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Thread: Pocket Knife recommendations?

  1. #1
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    Pocket Knife recommendations?

    Hi all,
    I hope to lurk more in this section of the forum as I learn more about hand tools (just starting that journey).

    In the meantime, I do have a question I thought you might have a take on...

    My 75 year old father is impossible to buy gifts for, the proverbial "guy that has it all", so I try to pick quality over quantity.

    He really likes to carry a pocket knife and has a couple sentimental and utility options, but nothing truly noteworthy. As such, I thought he would appreciate a very high quality pocket knife. Some quick searches turns up some beautiful options, but I am unsure how to determine which ones truly stand apart. I'm thinking something sophisticated, sleek, and useful for the small tasks he often uses his knives for (opening packages, odd/small tasks, general day-to-day usage).

    Do you have any brands/options that you would recommend?

    Thanks!

    Bob R.
    - Bob R.
    Collegeville PA (30 minutes west of Philly)

  2. #2
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    Good morning Bob.

    I have carried a pocket knife with me for over 60 years. Over the last 30 or 40 years a small Swiss Army Knife has been my choice. Before that I carried a larger SAK with a corkscrew, screwdriver and leather punch.

    Pocket Knives.jpg

    When these are in antique or second hand stores for five or six bucks I tend to bring them home. That may stop now since my last purchase brought home a nice stash of these. One even had a small ball pointpen instead of the usual toothpick. My grandkids have loved receiving them as their first pocket knife.

    https://www.victorinox.com/us/en/Pro...y-Knives/c/SAK

    There are many features from which to choose to find one just right for your father.

    jtk
    "A pessimist sees the difficulty in every opportunity; an optimist sees the opportunity in every difficulty."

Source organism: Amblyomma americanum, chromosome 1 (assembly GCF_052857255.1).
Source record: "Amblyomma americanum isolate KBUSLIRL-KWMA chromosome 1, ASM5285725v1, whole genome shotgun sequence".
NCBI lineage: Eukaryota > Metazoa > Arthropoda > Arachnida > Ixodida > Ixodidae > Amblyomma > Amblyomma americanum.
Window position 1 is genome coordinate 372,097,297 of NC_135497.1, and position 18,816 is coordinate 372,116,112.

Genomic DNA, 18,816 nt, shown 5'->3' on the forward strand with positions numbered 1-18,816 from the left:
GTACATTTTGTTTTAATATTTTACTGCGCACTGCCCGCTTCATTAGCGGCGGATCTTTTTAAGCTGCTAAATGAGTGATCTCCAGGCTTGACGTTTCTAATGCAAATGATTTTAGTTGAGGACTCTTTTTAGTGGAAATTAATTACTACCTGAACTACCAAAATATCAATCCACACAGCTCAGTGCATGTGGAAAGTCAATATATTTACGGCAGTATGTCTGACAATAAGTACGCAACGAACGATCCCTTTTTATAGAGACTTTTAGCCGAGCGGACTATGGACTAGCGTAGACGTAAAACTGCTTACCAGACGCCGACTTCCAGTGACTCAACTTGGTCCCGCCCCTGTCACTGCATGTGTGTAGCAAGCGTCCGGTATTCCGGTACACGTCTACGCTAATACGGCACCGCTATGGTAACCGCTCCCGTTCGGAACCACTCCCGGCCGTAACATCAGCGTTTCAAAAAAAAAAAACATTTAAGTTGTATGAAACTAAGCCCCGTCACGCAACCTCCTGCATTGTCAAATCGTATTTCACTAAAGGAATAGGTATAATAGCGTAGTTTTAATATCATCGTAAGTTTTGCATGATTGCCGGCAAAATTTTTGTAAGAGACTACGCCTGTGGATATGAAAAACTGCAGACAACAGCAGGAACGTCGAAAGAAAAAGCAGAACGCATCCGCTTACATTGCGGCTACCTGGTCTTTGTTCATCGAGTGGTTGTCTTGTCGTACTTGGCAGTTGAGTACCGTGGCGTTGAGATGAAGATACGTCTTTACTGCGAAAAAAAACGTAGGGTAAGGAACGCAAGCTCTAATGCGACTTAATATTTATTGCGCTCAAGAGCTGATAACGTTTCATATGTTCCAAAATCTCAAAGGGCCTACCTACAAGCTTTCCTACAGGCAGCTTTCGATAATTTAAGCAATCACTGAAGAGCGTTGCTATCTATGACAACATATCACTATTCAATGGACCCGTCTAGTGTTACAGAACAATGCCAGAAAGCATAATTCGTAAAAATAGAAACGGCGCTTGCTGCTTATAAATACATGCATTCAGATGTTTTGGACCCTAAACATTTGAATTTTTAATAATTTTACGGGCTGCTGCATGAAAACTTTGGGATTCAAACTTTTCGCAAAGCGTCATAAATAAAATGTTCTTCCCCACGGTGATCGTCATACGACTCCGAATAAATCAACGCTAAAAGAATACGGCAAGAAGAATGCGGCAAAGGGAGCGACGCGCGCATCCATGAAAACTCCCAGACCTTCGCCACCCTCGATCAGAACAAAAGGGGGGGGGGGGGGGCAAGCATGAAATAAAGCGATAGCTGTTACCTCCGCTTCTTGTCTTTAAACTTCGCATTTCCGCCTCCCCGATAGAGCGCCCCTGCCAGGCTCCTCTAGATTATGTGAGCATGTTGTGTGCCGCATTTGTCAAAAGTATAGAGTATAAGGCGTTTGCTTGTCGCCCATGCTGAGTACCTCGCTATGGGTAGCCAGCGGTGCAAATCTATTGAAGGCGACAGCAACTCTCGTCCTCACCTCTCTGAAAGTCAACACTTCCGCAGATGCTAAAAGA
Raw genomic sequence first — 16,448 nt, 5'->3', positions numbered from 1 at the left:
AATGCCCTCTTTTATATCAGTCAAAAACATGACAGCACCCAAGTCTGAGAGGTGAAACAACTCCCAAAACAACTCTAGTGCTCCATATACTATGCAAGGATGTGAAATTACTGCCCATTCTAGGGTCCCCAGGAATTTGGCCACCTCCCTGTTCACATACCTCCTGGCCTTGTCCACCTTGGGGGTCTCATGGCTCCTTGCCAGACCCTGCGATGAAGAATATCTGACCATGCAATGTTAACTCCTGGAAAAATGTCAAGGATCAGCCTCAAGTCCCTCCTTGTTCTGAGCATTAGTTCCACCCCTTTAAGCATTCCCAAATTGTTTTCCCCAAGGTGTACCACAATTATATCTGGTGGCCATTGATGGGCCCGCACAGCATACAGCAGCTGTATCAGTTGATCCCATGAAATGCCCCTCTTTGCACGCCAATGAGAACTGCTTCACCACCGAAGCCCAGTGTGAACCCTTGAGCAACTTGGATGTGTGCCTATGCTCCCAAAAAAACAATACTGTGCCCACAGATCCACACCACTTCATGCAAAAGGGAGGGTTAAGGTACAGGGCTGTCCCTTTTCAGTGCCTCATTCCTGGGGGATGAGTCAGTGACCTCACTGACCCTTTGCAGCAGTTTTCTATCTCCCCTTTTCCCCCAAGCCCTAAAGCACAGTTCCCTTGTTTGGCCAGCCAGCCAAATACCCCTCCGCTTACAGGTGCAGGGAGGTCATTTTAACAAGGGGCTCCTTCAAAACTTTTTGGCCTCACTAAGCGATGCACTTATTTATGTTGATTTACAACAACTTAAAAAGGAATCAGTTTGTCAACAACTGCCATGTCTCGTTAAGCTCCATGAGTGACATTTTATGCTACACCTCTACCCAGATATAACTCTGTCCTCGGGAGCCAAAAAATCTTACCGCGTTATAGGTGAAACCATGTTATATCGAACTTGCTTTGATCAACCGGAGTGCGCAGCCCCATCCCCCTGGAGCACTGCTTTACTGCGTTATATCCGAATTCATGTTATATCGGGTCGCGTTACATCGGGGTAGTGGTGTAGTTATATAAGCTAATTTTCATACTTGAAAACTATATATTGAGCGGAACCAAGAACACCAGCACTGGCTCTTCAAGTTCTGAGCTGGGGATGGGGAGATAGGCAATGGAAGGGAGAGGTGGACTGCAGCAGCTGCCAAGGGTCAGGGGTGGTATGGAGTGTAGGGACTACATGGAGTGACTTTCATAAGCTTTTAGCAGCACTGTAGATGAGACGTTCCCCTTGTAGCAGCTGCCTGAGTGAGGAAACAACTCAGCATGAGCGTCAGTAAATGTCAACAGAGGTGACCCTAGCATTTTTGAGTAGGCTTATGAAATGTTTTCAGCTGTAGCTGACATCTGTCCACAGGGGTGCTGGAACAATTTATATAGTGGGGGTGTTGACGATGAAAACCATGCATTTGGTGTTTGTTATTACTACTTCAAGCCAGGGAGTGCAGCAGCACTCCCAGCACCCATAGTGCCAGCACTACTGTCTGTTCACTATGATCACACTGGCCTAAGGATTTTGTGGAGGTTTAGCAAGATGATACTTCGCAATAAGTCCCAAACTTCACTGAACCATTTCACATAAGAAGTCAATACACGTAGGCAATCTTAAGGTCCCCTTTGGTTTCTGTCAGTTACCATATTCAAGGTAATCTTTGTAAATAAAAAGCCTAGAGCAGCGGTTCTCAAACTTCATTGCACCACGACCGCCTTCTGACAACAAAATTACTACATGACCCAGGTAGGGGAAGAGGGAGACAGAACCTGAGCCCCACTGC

- Sir Winston Churchill (1874-1965)

  3. #3
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    Not sure if a Swiss Army Knife counts as special in general or what specifically would appeal to your Dad. But I'm really partial to a specific SAK model, the Rogue now renamed the Rambler. It is the same small length and width as the Classic, (sold everywhere and, I think, most of the models shown by Jim,) but is "3 units" instead of "2 units" thick. With that extra depth it changes the tools and the usage dynamic significantly (IMHO).

    First the two unit thick scissors and the one unit thick knife blade both open away from the lanyard eye-hole which reduces interference. Second the extra thickness allows a true Phillips head screwdriver / bottle opener to be next to the nail file. (PS- the SAK nail file may seem silly, but my wife says it's the best metal nail file she has ever used. Though she still prefers a specific brand of emery board.)

    You have to search for this model as it is much less common than the Classic, but for an unnoticeable increase in size I find the extra utility well worth the search (and, yes, extra price. It's not carried by the mass market discount retailers.)

  4. #4
    your asking a hard question because I have no idea of your budget.

    In general, there are the "supersteels" that are popular among high end collectors such as CPM SV30 or CPM SV35, most makers use high end materials to make a high end knife. To start from the top end I like Chris Reev's pocket knives. for something a little more sanely priced you might try BenchMade (I just saw that they offer customization). for an excellent daily carry though, you can't beat an Opinel no.8

  5. #5
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    I was about to say, budget will inform a lot. A damascus Laguiole would be pretty special.

    I have a Case Sodbuster that doesnít leave my pocket.

  6. #6
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    Without knowing your dad, it'd be difficult to suggest what he would like. If he's the frugal kind, he may not like a fancy knife.

    Vintage pen knives can be found on antique stores. You may find something interesting there.